Aston Villa – Liverpool: Sadio Mané Rescues The Reds (1-2)
Following an early exchange of goals, the game returned to its usual state, but Liverpool once again seemed to be removed from their offensive peak. An abject opening half hour gave way to a more controlled display, as Sadio Mané sent Liverpool level on points with Manchester City following a superbly taken header.
Tactical analysis and match report by Manasvin Andra.
Drawing against Tottenham Hotspur meant that Liverpool lost valuable ground in the title race, making every game a must win from now if they are to pressure leaders Manchester City. Of greater concern is the manner in which the Liverpool offense seems to have stalled, which is perhaps to be expected for a side that had to content with Antonio Conte’s planning for 90 minutes. It was hoped that this game would spark the team back to life, with Jürgen Klopp making a few notable changes.
Curtis Jones and Naby Keïta came in for Thiago and Jordan Henderson, while Joël Matip and Kostas Tsimikas replaced Ibrahima Konaté and Andy Robertson respectively. Another change saw Mohamed Salah drop out in favor of Diogo Jota.
Steven Gerrard has done a credible job so far at Villa Park, and the backing he has received shows that this is a long-term project. It is a positive sign then that analytical models appreciate the work that he has done, and he has usually deployed a 4-4-2 diamond this season.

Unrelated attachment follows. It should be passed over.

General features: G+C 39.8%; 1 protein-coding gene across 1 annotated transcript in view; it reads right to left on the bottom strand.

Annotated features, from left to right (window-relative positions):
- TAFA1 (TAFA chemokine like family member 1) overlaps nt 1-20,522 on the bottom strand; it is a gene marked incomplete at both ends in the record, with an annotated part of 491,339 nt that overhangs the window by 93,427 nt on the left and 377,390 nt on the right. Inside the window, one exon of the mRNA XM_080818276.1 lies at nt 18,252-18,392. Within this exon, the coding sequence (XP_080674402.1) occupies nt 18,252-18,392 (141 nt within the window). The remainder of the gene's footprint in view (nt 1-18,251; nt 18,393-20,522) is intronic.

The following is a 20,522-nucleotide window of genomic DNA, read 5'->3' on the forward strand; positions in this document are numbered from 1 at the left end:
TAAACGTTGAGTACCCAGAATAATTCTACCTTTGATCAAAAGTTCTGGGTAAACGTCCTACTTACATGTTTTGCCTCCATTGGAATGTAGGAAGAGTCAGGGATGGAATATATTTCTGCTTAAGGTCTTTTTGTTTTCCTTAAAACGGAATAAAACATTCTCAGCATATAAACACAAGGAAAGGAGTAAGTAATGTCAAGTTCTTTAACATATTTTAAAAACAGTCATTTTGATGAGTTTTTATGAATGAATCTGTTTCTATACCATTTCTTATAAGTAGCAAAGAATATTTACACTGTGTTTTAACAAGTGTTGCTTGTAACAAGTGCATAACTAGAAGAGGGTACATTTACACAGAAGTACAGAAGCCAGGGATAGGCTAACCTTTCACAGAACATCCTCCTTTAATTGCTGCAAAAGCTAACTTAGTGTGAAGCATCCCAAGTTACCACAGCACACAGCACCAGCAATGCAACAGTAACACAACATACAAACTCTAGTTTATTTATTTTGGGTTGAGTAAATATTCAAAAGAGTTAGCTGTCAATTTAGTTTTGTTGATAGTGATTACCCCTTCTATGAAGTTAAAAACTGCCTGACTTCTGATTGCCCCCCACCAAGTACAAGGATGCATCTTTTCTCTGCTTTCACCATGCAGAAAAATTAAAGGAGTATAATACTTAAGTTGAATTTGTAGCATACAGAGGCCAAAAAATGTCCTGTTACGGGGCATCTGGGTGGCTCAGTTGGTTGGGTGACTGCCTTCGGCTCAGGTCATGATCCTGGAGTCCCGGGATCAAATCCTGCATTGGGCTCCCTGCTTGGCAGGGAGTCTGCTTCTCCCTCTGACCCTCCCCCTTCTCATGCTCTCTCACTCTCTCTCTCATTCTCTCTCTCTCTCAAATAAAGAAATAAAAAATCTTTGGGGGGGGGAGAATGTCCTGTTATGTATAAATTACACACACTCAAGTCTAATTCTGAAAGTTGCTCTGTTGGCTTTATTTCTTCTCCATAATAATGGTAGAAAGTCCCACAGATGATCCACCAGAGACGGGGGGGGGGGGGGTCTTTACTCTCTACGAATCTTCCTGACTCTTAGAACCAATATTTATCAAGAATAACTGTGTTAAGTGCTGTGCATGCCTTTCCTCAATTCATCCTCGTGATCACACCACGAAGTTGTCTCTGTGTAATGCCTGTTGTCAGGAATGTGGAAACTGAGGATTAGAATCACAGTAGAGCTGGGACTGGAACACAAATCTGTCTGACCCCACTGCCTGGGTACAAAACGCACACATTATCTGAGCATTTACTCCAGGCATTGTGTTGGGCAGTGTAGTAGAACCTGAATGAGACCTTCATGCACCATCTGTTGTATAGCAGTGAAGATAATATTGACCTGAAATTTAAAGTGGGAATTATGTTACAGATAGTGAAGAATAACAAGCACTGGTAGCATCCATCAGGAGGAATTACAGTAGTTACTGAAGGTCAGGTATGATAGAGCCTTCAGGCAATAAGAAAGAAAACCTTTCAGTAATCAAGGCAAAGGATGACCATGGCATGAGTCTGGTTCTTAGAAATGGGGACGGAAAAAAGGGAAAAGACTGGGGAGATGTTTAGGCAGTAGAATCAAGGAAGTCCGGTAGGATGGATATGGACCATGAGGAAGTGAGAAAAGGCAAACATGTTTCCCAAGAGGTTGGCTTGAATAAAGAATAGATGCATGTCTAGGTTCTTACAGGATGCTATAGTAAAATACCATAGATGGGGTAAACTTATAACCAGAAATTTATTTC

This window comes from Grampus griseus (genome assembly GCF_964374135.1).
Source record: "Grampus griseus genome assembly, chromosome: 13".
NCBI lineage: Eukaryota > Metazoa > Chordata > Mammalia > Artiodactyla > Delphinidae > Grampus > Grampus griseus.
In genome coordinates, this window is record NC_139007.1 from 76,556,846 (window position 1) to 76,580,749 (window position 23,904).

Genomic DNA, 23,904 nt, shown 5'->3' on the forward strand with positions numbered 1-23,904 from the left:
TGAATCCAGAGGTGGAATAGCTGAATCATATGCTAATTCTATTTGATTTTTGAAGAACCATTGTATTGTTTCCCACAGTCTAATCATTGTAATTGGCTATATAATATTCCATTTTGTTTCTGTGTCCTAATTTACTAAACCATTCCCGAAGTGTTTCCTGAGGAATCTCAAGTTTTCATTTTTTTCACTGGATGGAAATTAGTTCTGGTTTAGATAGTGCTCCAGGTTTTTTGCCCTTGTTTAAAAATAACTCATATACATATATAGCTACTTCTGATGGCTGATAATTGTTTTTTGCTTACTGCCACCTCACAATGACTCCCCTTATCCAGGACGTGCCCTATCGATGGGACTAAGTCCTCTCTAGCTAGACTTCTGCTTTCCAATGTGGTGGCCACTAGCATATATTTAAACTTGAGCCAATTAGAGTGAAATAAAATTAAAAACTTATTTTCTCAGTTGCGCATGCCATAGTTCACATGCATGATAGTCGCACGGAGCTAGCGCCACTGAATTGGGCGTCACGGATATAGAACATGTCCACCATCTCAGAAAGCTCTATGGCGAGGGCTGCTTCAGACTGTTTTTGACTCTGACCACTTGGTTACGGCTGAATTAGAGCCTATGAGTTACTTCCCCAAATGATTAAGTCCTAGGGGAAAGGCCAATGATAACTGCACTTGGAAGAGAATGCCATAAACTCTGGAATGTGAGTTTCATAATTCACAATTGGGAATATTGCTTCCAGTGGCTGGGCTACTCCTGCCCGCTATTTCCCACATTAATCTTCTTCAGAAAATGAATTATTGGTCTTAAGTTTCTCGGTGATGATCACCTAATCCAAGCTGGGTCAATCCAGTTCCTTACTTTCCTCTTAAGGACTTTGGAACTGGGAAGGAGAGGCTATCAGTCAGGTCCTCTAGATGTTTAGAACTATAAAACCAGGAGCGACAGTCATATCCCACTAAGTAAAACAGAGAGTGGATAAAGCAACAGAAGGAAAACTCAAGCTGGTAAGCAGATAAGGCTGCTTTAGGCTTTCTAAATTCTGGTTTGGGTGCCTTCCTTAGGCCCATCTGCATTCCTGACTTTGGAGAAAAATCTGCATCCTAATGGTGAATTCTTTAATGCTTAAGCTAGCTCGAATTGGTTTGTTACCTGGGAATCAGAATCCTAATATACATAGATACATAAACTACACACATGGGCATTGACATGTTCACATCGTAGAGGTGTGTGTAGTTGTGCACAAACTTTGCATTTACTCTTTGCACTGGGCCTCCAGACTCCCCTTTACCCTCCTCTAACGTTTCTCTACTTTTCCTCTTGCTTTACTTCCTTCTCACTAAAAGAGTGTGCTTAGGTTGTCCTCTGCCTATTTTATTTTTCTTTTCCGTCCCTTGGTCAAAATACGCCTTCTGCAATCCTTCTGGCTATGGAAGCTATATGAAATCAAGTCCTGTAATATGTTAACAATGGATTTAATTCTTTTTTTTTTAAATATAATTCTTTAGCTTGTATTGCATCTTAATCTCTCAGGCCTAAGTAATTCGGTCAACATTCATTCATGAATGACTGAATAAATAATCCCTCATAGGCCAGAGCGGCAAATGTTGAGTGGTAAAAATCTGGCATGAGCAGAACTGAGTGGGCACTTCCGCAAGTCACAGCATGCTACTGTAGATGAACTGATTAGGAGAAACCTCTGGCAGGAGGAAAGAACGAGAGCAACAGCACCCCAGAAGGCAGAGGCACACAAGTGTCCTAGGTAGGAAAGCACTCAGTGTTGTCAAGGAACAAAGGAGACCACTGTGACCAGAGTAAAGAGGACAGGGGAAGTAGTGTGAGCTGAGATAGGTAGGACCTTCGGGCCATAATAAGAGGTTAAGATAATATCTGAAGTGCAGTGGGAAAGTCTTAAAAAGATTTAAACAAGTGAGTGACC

I'm not saying the 538 ratings are the be all and end all, but the model loves the job Steven Gerrard is doing at Villa. Gone from the 14th best team in the league when he took over, to the 7th today.— Grace Robertson 🏳️⚧️ (@GraceOnFootball) May 11, 2022
That continued in this game, with Ezri Konsa and Tyrone Mings being flanked by fullbacks Lucas Digne and Matty Cash. Marvelous Nakamba played at the base of the diamond, with Douglas Luiz and John McGinn selected as the wide midfielders. Ollie Watkins and Danny Ings led the line, with Philippe Coutinho operating at the tip of the diamond.
Early exchange restores original game state
Of all the ways this match could unfold, even the optimistic Villa fan would not have predicted the opening sequences. With the hosts playing with energy and seeking to impose themselves on the visitors, a long ball from Mings saw Watkins receive behind the defense, cut inside and shoot. Alisson parried the shot but the ball was recovered by Douglas Luiz, and a fullback-to-fullback switch saw Digne put in a cross which pinballed around before Luiz put it in the net.
However, the hosts conceded the lead as quickly as they had received it, after Mings made a mess of a clearance from a freekick and Matip tucked the ball in from a Virgil van Dijk pass. 2-2 inside six minutes, and the game state was restored to its natural stage of parity.
Sloppy Liverpool hand Aston Villa the initiative
Against Tottenham, Liverpool had issues with lateral circulation that cut them off from their forwards. Antonio Conte’s set-up was effective at nullifying the threat through the idle while conceding the wings, which was a tactic that was deployed by Gerrard in this game.